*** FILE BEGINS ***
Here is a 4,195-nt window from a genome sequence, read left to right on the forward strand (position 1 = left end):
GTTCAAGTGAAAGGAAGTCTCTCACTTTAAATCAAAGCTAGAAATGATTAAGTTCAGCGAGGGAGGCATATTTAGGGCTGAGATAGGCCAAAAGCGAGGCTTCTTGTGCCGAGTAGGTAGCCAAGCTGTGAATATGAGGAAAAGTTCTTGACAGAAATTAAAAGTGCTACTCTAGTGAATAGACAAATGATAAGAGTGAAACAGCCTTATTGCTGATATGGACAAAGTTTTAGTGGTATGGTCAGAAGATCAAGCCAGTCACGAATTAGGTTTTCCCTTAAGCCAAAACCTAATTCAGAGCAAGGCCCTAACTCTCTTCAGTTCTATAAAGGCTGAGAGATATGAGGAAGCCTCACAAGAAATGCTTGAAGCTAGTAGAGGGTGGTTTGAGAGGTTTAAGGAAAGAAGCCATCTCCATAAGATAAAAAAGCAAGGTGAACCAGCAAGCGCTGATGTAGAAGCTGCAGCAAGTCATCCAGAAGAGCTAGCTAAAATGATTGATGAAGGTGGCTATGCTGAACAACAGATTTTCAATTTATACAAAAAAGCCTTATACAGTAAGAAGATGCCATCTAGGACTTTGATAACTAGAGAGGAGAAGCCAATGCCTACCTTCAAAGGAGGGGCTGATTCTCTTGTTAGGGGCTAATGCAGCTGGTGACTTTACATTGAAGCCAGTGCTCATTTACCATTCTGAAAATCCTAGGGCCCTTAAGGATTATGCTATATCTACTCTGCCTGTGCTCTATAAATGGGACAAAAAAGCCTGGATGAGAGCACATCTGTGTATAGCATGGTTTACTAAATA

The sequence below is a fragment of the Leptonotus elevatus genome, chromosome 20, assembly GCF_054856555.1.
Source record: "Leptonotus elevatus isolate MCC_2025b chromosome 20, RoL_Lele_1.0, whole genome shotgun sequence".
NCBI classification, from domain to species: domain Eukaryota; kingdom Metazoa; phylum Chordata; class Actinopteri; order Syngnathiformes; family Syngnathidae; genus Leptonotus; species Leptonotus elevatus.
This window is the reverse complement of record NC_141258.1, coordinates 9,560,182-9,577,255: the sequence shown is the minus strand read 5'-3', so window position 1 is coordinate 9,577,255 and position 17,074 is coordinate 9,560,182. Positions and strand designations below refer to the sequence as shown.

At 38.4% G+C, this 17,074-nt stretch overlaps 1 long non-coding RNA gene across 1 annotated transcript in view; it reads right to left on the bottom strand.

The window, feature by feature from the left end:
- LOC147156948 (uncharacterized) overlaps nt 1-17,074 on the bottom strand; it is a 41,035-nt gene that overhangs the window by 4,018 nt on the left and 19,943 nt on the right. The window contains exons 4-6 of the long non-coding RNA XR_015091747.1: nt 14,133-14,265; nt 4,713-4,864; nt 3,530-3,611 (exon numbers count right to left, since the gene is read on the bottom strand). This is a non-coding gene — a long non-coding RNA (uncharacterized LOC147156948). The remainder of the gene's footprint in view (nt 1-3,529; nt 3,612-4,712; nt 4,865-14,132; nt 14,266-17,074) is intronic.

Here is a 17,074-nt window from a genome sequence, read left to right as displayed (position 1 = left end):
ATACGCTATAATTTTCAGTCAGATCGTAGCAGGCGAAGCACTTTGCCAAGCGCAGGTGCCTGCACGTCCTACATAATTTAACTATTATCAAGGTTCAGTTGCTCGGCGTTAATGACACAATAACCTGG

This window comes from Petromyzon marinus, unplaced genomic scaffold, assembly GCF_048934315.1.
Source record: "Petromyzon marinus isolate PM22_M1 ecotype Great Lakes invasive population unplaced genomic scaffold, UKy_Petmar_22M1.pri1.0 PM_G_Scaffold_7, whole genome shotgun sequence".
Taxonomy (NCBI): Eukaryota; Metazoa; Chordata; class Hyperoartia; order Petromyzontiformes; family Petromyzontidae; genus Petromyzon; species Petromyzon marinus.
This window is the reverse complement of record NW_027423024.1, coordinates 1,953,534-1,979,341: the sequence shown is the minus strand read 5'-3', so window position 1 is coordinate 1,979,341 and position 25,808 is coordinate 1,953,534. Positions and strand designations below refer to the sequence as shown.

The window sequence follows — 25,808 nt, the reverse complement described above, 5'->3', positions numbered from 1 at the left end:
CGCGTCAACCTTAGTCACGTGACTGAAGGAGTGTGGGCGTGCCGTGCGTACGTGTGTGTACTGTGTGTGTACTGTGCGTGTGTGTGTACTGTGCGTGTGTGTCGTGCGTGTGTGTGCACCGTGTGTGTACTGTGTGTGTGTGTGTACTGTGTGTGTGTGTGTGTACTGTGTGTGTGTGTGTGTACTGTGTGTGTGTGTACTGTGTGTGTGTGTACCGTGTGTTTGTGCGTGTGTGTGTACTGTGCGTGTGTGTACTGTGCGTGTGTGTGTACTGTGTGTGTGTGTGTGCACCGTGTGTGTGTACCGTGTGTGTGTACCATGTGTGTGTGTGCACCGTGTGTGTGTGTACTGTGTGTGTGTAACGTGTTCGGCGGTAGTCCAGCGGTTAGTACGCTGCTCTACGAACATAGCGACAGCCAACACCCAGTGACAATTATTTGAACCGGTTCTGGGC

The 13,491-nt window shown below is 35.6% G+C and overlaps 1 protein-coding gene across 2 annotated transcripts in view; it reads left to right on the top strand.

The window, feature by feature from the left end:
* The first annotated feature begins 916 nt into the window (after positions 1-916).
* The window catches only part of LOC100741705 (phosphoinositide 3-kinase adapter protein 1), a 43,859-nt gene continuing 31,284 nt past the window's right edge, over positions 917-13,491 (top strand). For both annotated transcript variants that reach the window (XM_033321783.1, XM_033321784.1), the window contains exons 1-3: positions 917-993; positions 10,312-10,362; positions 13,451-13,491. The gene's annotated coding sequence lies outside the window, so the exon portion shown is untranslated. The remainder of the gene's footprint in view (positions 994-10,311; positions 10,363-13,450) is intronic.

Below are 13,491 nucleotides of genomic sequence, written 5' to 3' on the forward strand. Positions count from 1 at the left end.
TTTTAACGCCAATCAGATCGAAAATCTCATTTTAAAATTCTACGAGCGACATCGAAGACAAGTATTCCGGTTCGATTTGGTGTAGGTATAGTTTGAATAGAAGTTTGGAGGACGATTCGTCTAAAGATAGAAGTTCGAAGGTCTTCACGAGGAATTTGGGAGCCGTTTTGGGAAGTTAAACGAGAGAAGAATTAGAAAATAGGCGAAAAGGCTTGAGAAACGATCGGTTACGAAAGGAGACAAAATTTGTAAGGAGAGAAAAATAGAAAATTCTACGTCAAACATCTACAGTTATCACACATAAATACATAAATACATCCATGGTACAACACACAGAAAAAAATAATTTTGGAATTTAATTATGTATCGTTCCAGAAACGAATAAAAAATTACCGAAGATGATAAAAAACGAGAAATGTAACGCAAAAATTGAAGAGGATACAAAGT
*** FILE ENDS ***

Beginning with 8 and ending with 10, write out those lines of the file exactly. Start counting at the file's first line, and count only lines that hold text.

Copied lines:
The window, feature by feature from the left end:
- LOC147156948 (uncharacterized) overlaps nt 1-17,074 on the bottom strand; it is a 41,035-nt gene that overhangs the window by 4,018 nt on the left and 19,943 nt on the right. The window contains exons 4-6 of the long non-coding RNA XR_015091747.1: nt 14,133-14,265; nt 4,713-4,864; nt 3,530-3,611 (exon numbers count right to left, since the gene is read on the bottom strand). This is a non-coding gene — a long non-coding RNA (uncharacterized LOC147156948). The remainder of the gene's footprint in view (nt 1-3,529; nt 3,612-4,712; nt 4,865-14,132; nt 14,266-17,074) is intronic.

Here is a 17,074-nt window from a genome sequence, read left to right as displayed (position 1 = left end):